Author: Bertarelli, A.
Paper Title Page
MOPPD079 Preliminary Thermo-Mechanical Analysis of Angular Beam Impact on LHC Collimators 550
  • M. Cauchi, R.W. Assmann, A. Bertarelli, F. Carra, A. Dallocchio, D. Deboy, N. Mariani, A. Rossi
    CERN, Geneva, Switzerland
  • L. Lari
    IFIC, Valencia, Spain
  • P. Mollicone
    UoM, Msida, Malta
  • N.J. Sammut
    University of Malta, Faculty of Engineering, Msida, Malta
  Funding: This work is supported by EuCARD.
The correct functioning of the LHC collimation system is crucial to attain the desired LHC luminosity performance. However, the requirements to handle high intensity beams can be demanding. In this respect, accident scenarios must be well studied in order to assess if the collimator design is robust against likely error scenarios. One of the catastrophic - though not very probable - accident scenarios identified is an asynchronous beam dump coupled with slight angular misalignment errors of the collimator jaw. Previous work presented a preliminary thermal evaluation of the extent of beam-induced damage for such scenarios, where it was shown that in some cases, a tilt of the jaw could actually serve to mitigate the effect of an asynchronous dump on the collimators. This paper will further analyze the response of tertiary collimators in presence of such angular jaw alignments, with the aim to identify optimal operational conditions.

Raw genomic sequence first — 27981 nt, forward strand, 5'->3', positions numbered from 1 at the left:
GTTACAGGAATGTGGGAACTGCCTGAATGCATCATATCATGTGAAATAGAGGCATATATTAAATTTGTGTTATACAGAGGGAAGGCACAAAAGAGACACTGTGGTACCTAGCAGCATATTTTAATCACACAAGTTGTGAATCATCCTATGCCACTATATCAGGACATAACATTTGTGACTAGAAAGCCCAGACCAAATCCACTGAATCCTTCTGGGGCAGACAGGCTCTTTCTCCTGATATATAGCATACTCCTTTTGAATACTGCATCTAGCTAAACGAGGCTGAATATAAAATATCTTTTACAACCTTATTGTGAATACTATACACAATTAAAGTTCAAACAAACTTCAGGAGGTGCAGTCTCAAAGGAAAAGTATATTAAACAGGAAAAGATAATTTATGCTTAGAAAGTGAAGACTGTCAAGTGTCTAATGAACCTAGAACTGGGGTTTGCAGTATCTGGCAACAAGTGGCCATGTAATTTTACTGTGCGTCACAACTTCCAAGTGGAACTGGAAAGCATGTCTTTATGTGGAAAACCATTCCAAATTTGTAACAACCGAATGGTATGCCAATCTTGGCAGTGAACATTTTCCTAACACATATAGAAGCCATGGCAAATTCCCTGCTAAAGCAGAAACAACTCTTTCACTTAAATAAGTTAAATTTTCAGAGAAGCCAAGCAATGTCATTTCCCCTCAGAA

WEPPD029 The Mechanical Design of a Collimator and Cryogenic Bypass for Installation in the Dispersion Suppressors of the LHC 2567
  • D. Ramos, L. Alberty Vieira, A. Bertarelli, A. Cherif, N. Chritin, R. Claret, L. Gentini, D. Lombard, P. Minginette, P. Moyret, M. Redondas Monteserin, T. Renaglia, M.A. Timmins
    CERN, Geneva, Switzerland
  A project to install collimators in the dispersion suppressor regions of the LHC was launched early 2010, aiming to reduce the power deposition in superconducting magnets by a factor of 10. To be placed in the continuous arc cryostat, the design of such collimators had to comply with challenging integration, functional and time constraints. A pre-study for a cold collimator solution was launched in parallel with an alternative design consisting of a room temperature collimator and a cryogenic bypass. The second was eventually preferred, as it was based on proven LHC technologies for cryogenic, vacuum, electrical and collimator material solutions, despite the increased difficulty on the mechanical integration and assembly. This paper presents the mechanical design of a cryogenic bypass for the LHC continuous cryostat and respective collimator unit, both made to comply with the functionality of existing LHC systems. The approach taken to achieve a reliable design within schedule will be explained alongside the measures adopted to validate new solutions, in particular, when dealing with welding distortions, systems routing, thermal loads and precision mechanics.